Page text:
The public Fisker

Wednesday, October 28, 2009

SEVEN MONTHS AGO, President Obama's auto industry task force rained skepticism on the Chevrolet Volt, General Motors' plug-in electric hybrid car. Projected to sell for roughly $35,000 -- after a $7,500 federal tax rebate -- the four-seat car "is currently projected to be much more expensive than its gasoline-fueled peers and will likely need substantial reductions in manufacturing cost in order to become commercially viable," the task force noted. Nevertheless, the administration rescued GM by buying a 60 percent equity stake -- and Volt production starts a year from now.

We bring this up apropos of the announcement Tuesday that California-based Fisker Automotive will take over a former GM plant in Wilmington, Del., to produce a plug-in hybrid of its own. Fisker's move, too, is made possible by government help, specifically a $528 million Energy Department loan -- $359 million of which will go to buy and retool the factory for production starting in 2012. Vice President Biden was on hand in his home state, which will also be a battleground in next year's Senate elections, to celebrate a triumph of the administration's "green jobs" policy.

We share the administration's fervent wish for a cleaner, greener vehicle fleet. All parties to the deal assure us that the site's proximity to transportation routes and other advantages, not politics, led Fisker to locate there. Just one question: If the Volt isn't commercially viable, why is Fisker's car? The company has not even described the vehicle publicly, except to say it's "family-oriented" and will cost about the same as the Volt. Both the Volt and the Fisker cost more than higher-performing models such as the Lexus ES350 and some cars in the BMW 3-Series. Even with fuel savings, it will be years before a purchaser would recoup the initial cost differential between a Volt or a Fisker and, say, a Toyota Prius.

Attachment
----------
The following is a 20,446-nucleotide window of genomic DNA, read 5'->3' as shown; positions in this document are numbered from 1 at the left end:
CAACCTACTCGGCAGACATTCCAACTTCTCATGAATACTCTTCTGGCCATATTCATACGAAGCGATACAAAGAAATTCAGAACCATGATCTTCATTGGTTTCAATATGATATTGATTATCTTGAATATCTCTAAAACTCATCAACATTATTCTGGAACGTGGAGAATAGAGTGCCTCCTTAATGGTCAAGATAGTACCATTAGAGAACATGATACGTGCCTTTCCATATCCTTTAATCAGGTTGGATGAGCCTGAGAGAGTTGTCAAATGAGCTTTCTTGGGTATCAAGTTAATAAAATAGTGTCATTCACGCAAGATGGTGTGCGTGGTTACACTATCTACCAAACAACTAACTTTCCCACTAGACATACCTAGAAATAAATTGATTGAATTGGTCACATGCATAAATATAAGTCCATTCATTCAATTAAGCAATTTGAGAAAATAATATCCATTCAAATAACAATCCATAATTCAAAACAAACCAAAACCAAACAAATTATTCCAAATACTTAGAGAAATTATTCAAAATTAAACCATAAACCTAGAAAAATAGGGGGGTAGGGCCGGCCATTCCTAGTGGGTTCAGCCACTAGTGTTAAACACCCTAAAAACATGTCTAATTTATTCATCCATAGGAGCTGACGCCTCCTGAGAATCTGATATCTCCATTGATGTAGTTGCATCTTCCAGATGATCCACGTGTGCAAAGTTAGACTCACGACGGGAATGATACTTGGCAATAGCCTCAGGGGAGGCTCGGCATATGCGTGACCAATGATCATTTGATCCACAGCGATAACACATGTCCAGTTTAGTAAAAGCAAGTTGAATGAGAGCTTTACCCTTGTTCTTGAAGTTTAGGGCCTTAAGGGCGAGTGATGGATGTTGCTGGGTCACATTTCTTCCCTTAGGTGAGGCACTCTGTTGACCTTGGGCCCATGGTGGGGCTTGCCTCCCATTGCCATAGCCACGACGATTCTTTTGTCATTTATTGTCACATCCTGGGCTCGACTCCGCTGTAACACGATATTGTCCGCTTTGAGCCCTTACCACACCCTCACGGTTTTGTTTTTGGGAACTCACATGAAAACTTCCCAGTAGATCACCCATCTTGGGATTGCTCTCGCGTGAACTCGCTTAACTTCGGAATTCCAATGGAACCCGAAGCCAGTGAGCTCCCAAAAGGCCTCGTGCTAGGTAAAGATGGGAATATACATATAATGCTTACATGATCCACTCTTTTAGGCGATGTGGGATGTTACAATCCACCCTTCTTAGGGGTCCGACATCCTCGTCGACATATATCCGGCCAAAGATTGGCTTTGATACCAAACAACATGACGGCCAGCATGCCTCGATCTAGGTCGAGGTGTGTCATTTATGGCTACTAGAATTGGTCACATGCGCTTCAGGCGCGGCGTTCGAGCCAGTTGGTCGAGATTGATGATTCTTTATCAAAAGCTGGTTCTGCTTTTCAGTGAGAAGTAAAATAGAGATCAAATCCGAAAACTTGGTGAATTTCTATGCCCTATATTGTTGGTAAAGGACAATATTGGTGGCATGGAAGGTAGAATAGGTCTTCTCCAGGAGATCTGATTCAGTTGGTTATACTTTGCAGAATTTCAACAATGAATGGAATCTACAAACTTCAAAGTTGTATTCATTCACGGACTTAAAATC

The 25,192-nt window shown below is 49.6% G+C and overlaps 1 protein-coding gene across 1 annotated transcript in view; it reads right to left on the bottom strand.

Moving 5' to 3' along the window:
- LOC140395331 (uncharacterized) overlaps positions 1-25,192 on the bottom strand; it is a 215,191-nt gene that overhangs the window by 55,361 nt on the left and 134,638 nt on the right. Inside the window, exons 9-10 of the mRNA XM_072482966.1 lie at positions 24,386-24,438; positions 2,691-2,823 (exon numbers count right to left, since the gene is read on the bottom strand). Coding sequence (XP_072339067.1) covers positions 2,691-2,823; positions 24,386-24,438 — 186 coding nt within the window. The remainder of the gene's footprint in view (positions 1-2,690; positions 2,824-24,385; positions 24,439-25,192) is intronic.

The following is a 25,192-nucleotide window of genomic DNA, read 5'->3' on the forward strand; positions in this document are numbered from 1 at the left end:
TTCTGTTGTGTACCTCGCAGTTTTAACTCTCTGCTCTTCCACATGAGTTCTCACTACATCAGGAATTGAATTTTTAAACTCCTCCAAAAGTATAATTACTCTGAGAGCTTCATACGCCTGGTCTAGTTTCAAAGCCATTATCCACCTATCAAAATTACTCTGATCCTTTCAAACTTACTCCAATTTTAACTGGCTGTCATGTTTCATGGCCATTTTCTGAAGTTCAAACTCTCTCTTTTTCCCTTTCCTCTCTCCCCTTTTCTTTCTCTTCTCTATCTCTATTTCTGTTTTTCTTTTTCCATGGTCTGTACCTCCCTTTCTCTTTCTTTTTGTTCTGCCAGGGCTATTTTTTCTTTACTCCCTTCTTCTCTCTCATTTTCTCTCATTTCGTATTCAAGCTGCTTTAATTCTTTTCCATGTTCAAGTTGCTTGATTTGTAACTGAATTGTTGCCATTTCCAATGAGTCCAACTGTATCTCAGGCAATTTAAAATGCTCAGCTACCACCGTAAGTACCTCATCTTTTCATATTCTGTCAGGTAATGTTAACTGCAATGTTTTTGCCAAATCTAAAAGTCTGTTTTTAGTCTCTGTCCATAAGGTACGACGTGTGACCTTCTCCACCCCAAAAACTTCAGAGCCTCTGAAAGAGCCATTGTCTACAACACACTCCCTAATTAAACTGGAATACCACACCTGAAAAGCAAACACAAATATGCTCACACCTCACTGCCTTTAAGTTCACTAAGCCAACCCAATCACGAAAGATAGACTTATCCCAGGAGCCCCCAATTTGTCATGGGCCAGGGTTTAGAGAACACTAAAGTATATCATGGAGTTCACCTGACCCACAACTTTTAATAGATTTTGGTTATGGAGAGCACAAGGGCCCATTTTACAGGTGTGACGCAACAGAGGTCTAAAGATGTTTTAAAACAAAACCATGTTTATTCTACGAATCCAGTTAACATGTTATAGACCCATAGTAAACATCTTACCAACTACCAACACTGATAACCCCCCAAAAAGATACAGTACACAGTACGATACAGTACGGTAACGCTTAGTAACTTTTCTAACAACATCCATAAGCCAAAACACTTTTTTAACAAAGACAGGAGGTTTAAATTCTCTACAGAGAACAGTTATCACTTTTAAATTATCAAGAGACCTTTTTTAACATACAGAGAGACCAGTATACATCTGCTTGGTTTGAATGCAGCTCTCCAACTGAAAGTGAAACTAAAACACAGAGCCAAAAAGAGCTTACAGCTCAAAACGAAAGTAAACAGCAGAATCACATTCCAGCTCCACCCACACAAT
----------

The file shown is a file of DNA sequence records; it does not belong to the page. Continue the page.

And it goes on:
To be sure, well-heeled "green" consumers may line up to pay the premium. But is it appropriate to use everyone else's tax dollars to support demand in this niche? The administration says Fisker's Delaware venture will create 5,000 jobs by 2016, directly or indirectly; that's $71,800 per job. It will save 43.2 million barrels of oil in that six-year interval, or about two days' worth of U.S. consumption.

For some time to come, plug-in electric hybrids will be at best a small part of the fuel-efficiency solution. The Fisker loan forces GM to share this tiny slice of the car market. In that sense, it collides with another administration goal: hastening GM's return to profitability without government support. Such are the risks of the Obama administration's policy, which seems to be: Fertilize the fields of green technology and hope that at least some of it sells.

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